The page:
I need a little help with the following problem. I've tried many ways, but i didnt succeed. I think there needs to be a trick or something, some transformation. The task is to find the residue of the function at its singularity e.g. z=-3 \begin{equation} f(z)=\cos\left(\frac{z^2+4z-1}{z+3}\right) \end{equation}

I tried to write it as \begin{align} \cos\left(\frac{z^2+4z-1}{z+3}\right)=1-\frac{1}{2!}\left((z+1)-\frac{4}{z+3}\right)^2+\frac{1}{4!}\left((z+1)-\frac{4}{z+3}\right)^4-\frac{1}{6!}\left((z+1)-\frac{4}{z+3}\right)^6+\ldots \end{align} and collect the coefficients at $\frac{1}{z+3}$ using binomial expansion of the brackets, but it seems to be a dead end, because there is to much of them and well hidden. If somebody could give me a hint, that would be great. Thanks.


$$ \begin{align} &\cos\left(\frac{z^2+4z-1}{z+3}\right)\\ &=\cos\left((z+3)-2-\frac4{z+3}\right)\\ &=\cos\left((z+3)-\frac4{z+3}\right)\cos(2)+\sin\left((z+3)-\frac4{z+3}\right)\sin(2)\tag{1} \end{align} $$ Since $\cos\left((z+3)-\frac4{z+3}\right)$ is an even function of $z+3$, its residue at $z=-3$ is $0$.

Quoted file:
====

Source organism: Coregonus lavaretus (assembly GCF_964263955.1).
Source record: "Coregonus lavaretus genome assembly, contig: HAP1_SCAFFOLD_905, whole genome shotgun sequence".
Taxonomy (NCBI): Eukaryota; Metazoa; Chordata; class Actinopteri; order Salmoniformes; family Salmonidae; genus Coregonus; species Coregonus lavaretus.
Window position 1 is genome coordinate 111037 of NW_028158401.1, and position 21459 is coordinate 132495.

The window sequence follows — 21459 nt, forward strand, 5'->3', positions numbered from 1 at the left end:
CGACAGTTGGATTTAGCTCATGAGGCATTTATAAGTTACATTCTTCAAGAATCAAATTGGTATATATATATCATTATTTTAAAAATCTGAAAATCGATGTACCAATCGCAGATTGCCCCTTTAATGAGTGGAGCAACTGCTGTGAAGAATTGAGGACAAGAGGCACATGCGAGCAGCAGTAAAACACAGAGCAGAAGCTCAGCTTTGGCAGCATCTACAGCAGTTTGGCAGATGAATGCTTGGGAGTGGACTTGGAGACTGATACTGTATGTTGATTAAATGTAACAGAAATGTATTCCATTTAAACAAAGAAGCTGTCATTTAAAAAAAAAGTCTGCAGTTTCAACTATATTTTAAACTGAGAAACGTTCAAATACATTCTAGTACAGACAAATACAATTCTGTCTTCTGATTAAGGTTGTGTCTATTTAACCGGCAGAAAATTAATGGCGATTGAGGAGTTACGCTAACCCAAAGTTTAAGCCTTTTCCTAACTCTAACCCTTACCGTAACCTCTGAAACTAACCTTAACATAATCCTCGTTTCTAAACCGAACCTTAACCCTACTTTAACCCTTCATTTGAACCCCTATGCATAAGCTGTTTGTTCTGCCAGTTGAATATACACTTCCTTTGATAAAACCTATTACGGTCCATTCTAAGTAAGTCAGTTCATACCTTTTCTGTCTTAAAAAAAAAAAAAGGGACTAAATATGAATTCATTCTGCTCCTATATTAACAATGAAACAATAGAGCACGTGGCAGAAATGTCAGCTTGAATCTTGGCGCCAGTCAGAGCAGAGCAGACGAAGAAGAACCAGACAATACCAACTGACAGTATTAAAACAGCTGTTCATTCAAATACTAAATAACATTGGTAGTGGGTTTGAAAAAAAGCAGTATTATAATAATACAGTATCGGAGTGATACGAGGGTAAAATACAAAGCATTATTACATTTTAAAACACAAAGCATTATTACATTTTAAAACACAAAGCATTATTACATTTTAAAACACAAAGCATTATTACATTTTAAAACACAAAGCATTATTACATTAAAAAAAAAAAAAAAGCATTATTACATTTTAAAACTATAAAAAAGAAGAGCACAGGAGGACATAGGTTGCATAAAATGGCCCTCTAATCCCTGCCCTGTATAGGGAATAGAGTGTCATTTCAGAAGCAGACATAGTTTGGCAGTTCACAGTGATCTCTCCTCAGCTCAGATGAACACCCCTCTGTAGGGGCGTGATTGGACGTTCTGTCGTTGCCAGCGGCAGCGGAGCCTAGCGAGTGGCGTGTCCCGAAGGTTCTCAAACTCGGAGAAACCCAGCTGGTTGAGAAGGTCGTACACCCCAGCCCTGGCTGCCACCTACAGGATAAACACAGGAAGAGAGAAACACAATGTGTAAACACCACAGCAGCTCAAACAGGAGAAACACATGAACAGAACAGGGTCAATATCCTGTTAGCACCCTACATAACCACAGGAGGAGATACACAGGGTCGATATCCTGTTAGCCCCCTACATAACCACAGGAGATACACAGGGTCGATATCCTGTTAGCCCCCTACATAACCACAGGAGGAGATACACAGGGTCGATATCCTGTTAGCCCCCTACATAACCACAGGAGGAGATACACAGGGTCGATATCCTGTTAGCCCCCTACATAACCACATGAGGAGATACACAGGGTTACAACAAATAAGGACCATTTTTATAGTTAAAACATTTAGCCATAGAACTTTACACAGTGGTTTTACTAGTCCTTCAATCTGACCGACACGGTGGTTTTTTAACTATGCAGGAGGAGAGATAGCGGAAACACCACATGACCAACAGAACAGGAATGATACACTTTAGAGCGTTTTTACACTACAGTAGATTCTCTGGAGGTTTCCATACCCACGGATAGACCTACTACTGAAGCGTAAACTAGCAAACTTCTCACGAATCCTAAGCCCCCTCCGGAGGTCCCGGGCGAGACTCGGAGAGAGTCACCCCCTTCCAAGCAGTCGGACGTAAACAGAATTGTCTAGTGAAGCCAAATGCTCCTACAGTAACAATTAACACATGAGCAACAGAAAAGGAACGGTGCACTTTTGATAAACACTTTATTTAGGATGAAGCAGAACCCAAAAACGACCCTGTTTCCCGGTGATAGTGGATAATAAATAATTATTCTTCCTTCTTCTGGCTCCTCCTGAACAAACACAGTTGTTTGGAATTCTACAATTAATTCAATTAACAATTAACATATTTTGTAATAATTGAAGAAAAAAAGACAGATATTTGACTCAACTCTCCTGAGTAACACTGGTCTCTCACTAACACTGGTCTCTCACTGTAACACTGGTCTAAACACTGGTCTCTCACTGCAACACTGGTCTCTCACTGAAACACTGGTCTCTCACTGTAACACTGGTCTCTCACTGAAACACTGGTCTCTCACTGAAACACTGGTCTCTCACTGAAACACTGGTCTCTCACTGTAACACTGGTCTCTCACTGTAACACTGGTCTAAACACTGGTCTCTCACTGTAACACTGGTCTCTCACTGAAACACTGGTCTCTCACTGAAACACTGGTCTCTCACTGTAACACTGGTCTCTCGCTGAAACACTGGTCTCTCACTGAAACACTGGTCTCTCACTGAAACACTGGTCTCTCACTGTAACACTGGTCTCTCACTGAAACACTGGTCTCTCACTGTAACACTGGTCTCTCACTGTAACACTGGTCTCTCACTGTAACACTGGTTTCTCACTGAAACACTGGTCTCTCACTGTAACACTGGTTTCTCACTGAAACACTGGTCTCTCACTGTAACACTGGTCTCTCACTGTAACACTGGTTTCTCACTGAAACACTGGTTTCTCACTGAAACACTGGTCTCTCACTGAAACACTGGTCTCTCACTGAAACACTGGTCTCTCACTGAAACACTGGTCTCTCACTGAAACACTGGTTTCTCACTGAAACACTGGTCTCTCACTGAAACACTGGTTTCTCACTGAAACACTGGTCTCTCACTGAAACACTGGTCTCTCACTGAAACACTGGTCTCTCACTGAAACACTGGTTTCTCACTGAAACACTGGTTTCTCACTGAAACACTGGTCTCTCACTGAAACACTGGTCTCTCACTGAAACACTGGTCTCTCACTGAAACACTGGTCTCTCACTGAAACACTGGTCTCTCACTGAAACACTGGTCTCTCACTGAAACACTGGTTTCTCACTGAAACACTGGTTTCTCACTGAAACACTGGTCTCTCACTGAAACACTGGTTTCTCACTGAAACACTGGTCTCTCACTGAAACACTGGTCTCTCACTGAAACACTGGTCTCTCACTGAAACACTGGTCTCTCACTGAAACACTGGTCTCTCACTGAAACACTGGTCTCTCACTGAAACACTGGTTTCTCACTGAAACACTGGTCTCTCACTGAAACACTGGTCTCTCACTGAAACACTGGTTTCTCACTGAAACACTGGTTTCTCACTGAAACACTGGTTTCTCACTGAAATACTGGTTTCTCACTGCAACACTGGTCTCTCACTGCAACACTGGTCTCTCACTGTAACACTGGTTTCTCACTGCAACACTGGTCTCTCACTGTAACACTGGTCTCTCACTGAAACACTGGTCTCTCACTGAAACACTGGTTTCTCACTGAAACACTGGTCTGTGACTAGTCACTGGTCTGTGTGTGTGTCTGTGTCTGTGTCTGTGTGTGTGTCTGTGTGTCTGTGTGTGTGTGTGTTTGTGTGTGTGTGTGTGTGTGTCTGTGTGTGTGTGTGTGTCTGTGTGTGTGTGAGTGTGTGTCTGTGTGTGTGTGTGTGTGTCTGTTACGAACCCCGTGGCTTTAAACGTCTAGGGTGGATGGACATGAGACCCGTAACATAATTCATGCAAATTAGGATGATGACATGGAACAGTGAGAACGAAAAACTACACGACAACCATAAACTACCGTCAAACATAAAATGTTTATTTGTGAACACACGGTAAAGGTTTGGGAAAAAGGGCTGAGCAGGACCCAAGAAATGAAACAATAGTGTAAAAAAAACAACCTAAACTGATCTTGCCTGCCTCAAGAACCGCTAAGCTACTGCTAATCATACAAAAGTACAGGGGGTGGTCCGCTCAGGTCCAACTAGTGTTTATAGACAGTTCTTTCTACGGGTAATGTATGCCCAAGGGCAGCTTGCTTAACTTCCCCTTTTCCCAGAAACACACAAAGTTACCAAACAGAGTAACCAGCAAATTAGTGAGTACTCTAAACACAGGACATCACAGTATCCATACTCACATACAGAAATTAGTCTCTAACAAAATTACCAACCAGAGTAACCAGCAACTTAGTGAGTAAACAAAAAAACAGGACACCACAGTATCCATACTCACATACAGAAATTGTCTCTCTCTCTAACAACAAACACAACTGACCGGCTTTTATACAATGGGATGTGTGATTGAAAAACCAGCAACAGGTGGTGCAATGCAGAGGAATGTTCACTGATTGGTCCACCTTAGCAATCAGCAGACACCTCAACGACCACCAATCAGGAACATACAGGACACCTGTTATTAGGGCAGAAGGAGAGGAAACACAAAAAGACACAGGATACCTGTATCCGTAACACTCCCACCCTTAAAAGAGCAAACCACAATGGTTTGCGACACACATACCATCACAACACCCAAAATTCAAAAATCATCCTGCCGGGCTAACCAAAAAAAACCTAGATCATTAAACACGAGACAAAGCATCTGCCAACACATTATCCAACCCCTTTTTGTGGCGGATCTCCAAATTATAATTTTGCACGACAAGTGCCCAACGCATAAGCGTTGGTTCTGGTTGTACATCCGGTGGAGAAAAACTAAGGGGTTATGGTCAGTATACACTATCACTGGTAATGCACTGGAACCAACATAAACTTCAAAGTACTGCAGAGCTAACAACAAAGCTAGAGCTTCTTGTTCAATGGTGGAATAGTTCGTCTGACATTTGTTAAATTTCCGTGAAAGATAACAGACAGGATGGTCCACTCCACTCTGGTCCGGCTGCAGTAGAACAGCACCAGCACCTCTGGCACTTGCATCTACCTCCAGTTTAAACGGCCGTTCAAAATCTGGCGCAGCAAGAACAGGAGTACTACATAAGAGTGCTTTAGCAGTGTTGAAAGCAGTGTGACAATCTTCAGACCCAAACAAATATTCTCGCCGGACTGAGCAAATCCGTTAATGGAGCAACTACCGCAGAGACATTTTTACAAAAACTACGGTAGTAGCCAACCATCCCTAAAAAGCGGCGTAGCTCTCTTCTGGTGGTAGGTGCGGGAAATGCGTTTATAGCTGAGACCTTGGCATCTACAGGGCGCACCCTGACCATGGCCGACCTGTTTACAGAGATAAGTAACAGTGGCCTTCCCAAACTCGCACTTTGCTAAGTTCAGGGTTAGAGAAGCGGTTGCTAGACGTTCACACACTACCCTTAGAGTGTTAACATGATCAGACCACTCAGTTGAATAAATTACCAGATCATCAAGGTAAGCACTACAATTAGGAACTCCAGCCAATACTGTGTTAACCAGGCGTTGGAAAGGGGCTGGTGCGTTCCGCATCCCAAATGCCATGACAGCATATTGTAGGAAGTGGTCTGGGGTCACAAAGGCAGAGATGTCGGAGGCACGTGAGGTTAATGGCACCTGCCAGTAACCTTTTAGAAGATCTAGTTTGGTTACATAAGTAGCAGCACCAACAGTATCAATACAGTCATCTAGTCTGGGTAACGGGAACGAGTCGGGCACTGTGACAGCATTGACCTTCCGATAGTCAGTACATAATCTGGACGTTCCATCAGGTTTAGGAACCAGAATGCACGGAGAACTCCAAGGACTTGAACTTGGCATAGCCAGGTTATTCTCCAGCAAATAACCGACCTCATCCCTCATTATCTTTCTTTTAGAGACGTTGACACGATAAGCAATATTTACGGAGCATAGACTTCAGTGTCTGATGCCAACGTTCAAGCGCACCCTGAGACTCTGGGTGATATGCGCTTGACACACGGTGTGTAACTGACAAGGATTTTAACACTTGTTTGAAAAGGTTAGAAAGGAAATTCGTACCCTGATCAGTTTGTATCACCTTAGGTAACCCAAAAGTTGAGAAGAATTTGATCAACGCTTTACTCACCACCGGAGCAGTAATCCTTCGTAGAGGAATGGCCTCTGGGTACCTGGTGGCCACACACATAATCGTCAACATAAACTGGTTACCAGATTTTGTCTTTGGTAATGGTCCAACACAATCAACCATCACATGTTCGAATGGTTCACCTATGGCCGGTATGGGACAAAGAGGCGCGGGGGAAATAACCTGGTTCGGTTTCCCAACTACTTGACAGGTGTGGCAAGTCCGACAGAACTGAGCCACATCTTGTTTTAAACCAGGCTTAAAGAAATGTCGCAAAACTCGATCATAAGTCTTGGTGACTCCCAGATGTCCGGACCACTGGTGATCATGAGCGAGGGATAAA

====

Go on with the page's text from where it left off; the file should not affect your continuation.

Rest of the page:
The $(z+3)^{-1}$ term of $$ \frac{(-1)^n}{(2n+1)!}\left((z+3)-\frac4{z+3}\right)^{2n+1}\tag{2} $$ is $$ \begin{align} &\frac{(-1)^n}{(2n+1)!}\binom{2n+1}{n}(z+3)^n\left(-\frac4{z+3}\right)^{n+1}\\[6pt] &=\frac{-1}{(2n+1)!}\binom{2n+1}{n}\frac{4^{n+1}}{z+3}\tag{3} \end{align} $$ Summing and multiplying by $\sin(2)$, we get the residue to be $$ \begin{align} -\sin(2)\sum_{n=0}^\infty\frac{4^{n+1}}{n!(n+1)!} &=-2\sin(2)I_1(4)\\ &=-17.7485131\tag{4} \end{align} $$ where $I_n(z)$ is the modified Bessel function of the first kind.

| cite | improve this answer | |
  • $\begingroup$ Yeah, you were right. (+1) $\endgroup$ – Ron Gordon Apr 2 '15 at 11:59
  • $\begingroup$ Nice move at (1). Thank you very much for you help. $\endgroup$ – David Apr 2 '15 at 12:02

Your Answer

By clicking “Post Your Answer”, you agree to our terms of service, privacy policy and cookie policy

Not the answer you're looking for? Browse other questions tagged or ask your own question.